GST/HST - General information

Basic information on how GST/HST works, what is HST, what we mean by taxable, zero-rated, and exempt supplies, place of supply rules, importing and exporting, and buying or selling a business.

How GST/HST works

The GST is a tax that applies to the supply of most property and services in Canada. The provinces of New Brunswick, Nova Scotia, Newfoundland and Labrador, Ontario and Prince Edward Island, referred to as the participating provinces, harmonized their provincial sales tax with the GST to create the HST. Generally, the HST applies to the same base of property and services as the GST. In some participating provinces, there are point-of-sale rebates equivalent to the provincial part of the HST on designated items. For more information, see Reason code 16.

Note

Between July 1, 2010 until March 31, 2013, British Columbia was a participating province and the HST rate was 12%.

 

For the rates of each province, see GST/HST rates.

Almost everyone has to pay the GST/HST on purchases of taxable supplies of property and services (other than zero-rated supplies). A limited number of sales or supplies are exempt from GST/HST.

Although the consumer pays the tax, businesses are generally responsible for collecting and remitting it to the government. Businesses that are required to have a GST/HST registration number are called registrants.

Registrants collect the GST/HST on most of their sales and pay the GST/HST on most purchases they make to operate their business. They can claim an input tax credit, to recover the GST/HST paid or payable on the purchases they use in their commercial activities.

GST/HST registrants must meet certain responsibilities. Generally, they must file returns on a regular basis, collect the tax on taxable supplies they make in Canada, and remit any resulting net tax owing.

Note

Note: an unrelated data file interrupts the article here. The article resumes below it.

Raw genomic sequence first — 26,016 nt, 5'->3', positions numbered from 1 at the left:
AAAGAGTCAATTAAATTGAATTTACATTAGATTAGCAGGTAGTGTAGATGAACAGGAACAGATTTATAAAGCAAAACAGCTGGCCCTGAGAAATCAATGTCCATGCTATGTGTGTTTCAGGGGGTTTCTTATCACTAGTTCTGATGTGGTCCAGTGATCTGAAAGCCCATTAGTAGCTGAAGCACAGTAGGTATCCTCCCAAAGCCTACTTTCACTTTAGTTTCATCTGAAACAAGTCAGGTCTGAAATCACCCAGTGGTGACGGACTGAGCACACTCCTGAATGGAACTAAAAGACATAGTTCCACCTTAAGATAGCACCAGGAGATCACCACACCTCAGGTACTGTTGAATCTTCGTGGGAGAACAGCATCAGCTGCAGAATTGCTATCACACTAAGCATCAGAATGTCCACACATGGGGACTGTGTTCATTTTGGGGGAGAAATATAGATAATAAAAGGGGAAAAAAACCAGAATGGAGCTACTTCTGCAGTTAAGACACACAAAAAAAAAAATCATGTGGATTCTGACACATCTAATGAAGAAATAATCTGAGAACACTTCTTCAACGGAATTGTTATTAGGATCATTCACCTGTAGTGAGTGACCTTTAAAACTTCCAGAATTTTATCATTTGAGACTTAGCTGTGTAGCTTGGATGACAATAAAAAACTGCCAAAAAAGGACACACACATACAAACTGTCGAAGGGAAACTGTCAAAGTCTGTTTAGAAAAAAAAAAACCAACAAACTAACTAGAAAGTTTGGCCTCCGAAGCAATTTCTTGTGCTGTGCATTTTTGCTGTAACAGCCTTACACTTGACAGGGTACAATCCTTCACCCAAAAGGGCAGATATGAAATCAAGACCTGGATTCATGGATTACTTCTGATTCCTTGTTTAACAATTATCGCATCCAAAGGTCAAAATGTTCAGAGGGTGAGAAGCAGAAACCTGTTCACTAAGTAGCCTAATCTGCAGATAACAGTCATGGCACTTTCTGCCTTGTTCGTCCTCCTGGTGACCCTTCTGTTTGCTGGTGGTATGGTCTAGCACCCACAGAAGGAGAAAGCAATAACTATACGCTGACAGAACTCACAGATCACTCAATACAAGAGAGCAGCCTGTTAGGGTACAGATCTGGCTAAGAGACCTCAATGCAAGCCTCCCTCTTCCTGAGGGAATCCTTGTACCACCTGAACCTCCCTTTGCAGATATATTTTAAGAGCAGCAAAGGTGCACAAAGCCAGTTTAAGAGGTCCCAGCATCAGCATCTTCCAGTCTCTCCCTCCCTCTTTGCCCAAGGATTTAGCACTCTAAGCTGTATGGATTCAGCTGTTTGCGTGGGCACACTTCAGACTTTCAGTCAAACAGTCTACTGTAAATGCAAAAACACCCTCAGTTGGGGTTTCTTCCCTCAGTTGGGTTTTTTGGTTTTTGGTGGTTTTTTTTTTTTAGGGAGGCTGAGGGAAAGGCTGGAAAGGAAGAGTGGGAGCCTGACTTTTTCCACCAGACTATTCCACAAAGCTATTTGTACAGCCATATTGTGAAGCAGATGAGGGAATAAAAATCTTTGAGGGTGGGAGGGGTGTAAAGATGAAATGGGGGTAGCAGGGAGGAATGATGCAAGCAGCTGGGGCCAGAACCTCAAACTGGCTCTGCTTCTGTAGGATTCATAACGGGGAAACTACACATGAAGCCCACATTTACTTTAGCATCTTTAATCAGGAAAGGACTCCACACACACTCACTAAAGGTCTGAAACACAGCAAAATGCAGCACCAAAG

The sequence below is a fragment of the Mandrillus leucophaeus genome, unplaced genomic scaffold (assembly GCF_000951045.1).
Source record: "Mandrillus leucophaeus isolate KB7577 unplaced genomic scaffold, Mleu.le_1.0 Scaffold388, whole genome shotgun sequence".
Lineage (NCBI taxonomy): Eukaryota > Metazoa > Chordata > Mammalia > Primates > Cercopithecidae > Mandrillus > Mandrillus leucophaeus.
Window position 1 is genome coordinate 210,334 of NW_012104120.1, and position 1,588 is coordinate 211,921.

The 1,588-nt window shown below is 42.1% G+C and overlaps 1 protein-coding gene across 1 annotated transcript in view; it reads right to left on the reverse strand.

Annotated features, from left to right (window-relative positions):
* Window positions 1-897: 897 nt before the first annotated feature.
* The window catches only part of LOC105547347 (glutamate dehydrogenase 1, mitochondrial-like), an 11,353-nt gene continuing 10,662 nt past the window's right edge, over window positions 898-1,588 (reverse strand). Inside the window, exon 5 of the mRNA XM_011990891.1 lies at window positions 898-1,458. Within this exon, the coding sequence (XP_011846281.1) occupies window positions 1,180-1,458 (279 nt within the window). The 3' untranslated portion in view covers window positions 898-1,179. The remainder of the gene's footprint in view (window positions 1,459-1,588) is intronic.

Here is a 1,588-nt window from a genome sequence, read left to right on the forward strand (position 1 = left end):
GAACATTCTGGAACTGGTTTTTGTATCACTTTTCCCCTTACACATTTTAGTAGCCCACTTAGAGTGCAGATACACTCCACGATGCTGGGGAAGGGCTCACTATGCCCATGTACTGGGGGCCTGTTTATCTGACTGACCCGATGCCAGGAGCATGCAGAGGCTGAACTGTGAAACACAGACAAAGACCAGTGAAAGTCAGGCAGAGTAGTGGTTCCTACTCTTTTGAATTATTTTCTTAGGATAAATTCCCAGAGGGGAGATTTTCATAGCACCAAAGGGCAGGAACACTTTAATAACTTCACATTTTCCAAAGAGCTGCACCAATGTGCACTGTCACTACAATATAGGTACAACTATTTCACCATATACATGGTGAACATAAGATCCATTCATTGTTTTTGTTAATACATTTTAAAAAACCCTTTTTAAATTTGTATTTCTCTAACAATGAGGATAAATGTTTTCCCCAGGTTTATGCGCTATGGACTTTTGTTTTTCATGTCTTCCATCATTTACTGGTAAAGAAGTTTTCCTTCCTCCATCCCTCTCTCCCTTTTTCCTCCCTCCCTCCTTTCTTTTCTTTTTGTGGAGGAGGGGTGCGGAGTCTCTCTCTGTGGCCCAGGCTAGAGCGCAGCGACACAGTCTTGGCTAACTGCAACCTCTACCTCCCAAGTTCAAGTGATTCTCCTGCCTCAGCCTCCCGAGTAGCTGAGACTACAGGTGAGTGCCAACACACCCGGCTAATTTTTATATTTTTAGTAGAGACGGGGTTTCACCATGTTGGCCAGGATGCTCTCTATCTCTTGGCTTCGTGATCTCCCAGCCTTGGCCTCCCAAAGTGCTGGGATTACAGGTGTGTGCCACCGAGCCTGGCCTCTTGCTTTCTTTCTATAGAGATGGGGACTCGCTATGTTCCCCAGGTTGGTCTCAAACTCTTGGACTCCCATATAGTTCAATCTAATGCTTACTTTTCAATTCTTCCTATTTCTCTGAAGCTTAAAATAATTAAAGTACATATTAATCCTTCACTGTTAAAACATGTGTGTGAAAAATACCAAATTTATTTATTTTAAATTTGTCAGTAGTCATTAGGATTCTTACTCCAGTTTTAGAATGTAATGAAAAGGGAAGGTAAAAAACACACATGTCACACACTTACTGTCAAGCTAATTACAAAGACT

In Quebec, Revenu Québec administers the GST/HST. If your business is located in Quebec, visit the Revenu Québec Web site .

 

What is HST?

New Brunswick, Nova Scotia, Newfoundland and Labrador, Ontario and Prince Edward Island have combined their respective provincial sales taxes with the GST to create a harmonized sales tax (HST) in each of these provinces.

The HST rate in New Brunswick, Newfoundland and Labrador and Ontario is 13%, composed of a 5% federal part (equal to the 5% GST) and an 8% provincial part.

The HST rate in Nova Scotia is 15%, composed of a 5% federal part (equal to the 5% GST) and an 10% provincial part.

The HST rate in Prince Edward Island is 14%, composed of a 5% federal part (equal to the 5% GST) and an 9% provincial part.

Note

Between July 1, 2010 until March 31, 2013, British Columbia was a participating province and the HST rate was 12% composed of a 5% federal part (equal to the 5% GST) and an 7% provincial part.

 

Those provinces that have combined their respective provincial sales taxes with the GST to create the HST are known as participating provinces.

Generally, GST/HST registrants must charge and account for the GST on taxable supplies (other than zero-rated supplies) of property and services made in Canada. However, where GST/HST registrants make taxable supplies (other than zero-rated supplies) in Canada, and those supplies are made in a participating province, they must charge and account for the HST instead of the GST.

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